Kate Rogers: Inequality and the failings of economic theory

Charity investors should use their position to influence long-term sustainable results rather than take short-term profits, writes our columnist

Kate Rogers
Kate Rogers

I had the pleasure of listening to Darren Walker, the president of the Ford Foundation, at an event at the London School of Economics in the autumn. The foundation, with an endowment of $12bn, spends more than $500m a year fighting inequality in the belief that this is the defining challenge of our time.

The foundation identifies five underlying drivers of inequality: persistent prejudice and discrimination based on gender, race or disability; entrenched cultural narratives that undermine fairness, tolerance and inclusion; failure to invest in and protect vital public goods such as education and natural resources; unequal access to government decision-making and resources; and unfair rules of the economy that magnify unequal opportunity and outcomes.

It is the last of these that as investors we may be able to influence. The Ford Foundation certainly believes it can. Its ‘inclusive economies’ programme seeks to encourage business, government and civil society to work together to reduce inequality and promote growth and prosperity for everyone.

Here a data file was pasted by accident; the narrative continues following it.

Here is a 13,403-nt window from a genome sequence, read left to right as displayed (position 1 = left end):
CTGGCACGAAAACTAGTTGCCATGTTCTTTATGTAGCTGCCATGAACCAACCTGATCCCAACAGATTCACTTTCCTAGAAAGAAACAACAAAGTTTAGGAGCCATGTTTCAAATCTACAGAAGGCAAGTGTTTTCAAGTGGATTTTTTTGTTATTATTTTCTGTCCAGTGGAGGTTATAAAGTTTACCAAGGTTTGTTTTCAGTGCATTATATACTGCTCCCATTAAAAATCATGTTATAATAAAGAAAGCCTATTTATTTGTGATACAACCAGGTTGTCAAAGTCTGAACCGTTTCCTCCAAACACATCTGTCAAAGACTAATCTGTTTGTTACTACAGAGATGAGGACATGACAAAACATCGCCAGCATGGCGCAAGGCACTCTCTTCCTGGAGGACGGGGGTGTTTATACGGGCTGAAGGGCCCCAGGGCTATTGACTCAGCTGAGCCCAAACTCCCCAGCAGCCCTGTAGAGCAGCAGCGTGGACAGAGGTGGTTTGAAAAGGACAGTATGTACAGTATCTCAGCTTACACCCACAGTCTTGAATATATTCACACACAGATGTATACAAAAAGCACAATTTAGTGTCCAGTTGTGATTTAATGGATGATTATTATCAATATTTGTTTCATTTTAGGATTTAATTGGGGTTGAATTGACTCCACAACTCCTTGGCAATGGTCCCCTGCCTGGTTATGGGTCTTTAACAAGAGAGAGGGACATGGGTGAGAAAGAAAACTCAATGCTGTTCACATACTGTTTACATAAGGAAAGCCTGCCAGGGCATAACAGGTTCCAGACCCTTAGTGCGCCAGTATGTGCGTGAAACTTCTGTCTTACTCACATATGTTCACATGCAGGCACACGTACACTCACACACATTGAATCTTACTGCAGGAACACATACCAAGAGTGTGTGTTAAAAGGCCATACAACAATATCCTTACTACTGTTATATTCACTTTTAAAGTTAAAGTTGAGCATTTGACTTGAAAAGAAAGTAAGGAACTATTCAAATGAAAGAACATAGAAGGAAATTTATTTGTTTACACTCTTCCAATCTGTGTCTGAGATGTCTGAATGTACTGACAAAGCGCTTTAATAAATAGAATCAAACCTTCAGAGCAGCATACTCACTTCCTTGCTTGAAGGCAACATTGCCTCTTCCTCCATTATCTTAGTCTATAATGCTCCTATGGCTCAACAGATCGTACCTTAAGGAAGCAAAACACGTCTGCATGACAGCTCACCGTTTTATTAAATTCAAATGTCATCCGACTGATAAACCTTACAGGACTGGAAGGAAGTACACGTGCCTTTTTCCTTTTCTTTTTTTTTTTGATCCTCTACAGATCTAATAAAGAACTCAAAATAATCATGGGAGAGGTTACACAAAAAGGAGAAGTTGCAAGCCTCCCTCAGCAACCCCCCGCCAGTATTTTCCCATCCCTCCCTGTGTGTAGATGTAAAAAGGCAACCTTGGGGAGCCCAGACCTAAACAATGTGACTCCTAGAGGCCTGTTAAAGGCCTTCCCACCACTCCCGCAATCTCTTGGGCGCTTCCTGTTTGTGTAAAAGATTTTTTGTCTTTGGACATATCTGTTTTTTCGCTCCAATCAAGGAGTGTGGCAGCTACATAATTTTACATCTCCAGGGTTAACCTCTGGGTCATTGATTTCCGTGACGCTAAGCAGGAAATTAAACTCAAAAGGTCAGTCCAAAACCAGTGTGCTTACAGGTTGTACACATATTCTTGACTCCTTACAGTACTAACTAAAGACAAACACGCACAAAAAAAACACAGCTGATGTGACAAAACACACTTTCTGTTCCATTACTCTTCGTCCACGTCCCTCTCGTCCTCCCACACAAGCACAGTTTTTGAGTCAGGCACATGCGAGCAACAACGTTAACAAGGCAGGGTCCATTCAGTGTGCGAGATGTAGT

There is plenty of evidence to support the fact that economic inequality is unhelpful for economic prosperity over the long term. In the UK, the Equality Trust highlights research showing that high levels of income inequality are associated with economic instability – with more equal societies able to support longer periods of sustainable growth.

Darren Walker would label us – the asset owners and charity investors – as the 'privileged'. Our generosity is not enough; we must seek justice, interrogating our own behaviours to see how we can bring about change. In his view, capitalism served the privileged well but failed many. For a sustainable future, we need our economies to work for more people.

This is a theme picked up by Kate Raworth in her recent book Doughnut Economics. Described as a 'renegade economist', she explains how current economic theory has failed us. That the focus on economic growth has led to the destruction of the environment and favoured the few, amplifying inequality without improving wellbeing.

Instead, she argues that we should be trying to meet the needs of all, within the means of the planet – without valuing growth above all else. The 'doughnut' in the book’s title represents the delicate balance between achieving too little for society – the hole in the middle – and achieving too much, so that ecological resources are threatened – beyond the outer ring of the doughnut. Economies that achieve this balance would be less likely to be unequal.

So what can you do to seek justice and to encourage an inclusive economy? As charity investors you are part-owners of companies and your share holdings give you influence. You can use this position to change the narrative, to encourage businesses to place less value on short-term profit metrics and to focus instead on long-term sustainability. It might mean that short-term financial returns are less attractive as businesses invest for the future, but it should enhance the longer-term rewards for you and for the rest of society.

Kate Rogers is head of policy at Cazenove Charities

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